Our sources reveal that one Army man whom he could not recall his name was the only one who sympathized with them and stopped his fellow soldiers from killing people who had surrendered and had to kneel down until dusk.
In the evening they were thrown in lorries in different layers and were taken to Kamiti Maximum Prison where on arriving they were put in a field which was already full of the victims of the attempted Coup with some over bleeding.
“We were again beaten mercilessly with some people being shot until the prison officers intervened and demanded that we are either left to be under their care or the Army men who had taken us there take us anywhere and kills us,” he added.
They obeyed the order and stopped beating them but later their faces were tied with a black cloth and taken into cells. The screening started followed by separation according to how one was implicated.
In Buruburu where Chesoli who had hidden at his friend’s house, he was given civilian clothes and later buried the Kenya Airforce clothes. He went on the street but he was spotted by Kenya Army officers who wanted to kill him but he was saved by one officer who knew him. He put him in his vehicle and took him to the Central Police station where he surrendered and was later taken to Kamiti prison where he was mixed with other soldiers who had been arrested.
A soldier who was near Chesoli in the cell, recalls how Chesoli told him how he had been betrayed by other soldiers. “Wase babandu bambulile , (my friend people have revealed me),” said Chesoli as quoted by his friend.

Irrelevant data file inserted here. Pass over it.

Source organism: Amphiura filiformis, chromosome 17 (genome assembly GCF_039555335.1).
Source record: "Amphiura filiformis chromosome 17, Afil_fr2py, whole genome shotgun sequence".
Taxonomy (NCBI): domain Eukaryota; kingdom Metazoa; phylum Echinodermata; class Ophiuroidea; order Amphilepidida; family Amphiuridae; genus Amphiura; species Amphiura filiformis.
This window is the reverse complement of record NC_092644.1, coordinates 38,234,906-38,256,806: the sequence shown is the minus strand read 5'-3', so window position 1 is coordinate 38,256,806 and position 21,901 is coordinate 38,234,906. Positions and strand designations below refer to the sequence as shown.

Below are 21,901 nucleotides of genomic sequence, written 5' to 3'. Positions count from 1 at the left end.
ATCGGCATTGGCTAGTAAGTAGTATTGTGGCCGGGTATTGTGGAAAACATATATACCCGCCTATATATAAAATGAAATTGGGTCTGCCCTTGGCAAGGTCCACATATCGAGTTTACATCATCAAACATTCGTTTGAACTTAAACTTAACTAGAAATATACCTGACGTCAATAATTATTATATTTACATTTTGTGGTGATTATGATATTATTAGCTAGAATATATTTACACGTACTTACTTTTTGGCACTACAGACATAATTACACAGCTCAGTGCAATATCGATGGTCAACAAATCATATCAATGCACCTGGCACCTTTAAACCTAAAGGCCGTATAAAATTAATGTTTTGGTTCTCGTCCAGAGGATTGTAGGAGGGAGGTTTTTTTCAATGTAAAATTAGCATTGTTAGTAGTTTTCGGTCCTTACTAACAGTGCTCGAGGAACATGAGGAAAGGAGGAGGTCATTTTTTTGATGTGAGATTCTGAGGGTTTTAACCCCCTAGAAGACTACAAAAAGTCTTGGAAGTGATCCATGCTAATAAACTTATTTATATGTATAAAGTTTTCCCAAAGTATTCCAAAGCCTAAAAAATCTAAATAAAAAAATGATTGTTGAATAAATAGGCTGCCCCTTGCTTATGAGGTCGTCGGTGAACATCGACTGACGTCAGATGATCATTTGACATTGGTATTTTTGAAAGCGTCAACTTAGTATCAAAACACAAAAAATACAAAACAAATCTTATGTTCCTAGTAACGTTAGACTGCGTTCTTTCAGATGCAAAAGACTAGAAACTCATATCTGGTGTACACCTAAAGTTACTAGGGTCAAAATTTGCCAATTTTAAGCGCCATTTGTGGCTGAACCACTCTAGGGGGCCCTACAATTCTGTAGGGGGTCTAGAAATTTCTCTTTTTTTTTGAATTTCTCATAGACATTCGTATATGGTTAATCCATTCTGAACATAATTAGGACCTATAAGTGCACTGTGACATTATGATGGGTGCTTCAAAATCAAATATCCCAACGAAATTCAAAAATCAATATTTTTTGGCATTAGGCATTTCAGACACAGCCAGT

They were later taken to Naivasha where most of the ex-soldiers we have talked to admit they underwent the worst torture.
In fact, as we were interacting and interviewing these ex-officers, you could see tears roll down their cheeks when they talk about what happened in Naivasha.
They were beaten and put into very dark rooms half-filled with ice-cold water. One was to be put there naked and the reception was that they pour on themselves 20 litres of the ice-cold water.
“At meal times no food was offered but instead at every meal time more water was brought so that you pour on yourself. Short calls and long calls were in the same room and was mixed with water which when one was thirsty, he could drink the same water,” recalled the ex soldiers.
Chesoli`s cousin Robert Nyaranga says they used to visit him while at Kamiti as the proceedings were going on but towards the end of 1984, they were stopped completely and told to seek permission from the President before they would be allowed to see him. To Mama Tunai, Chesoli`s mother, that one was an impossibility because she argues they would be killed if they approached the President seeking permission to see their son.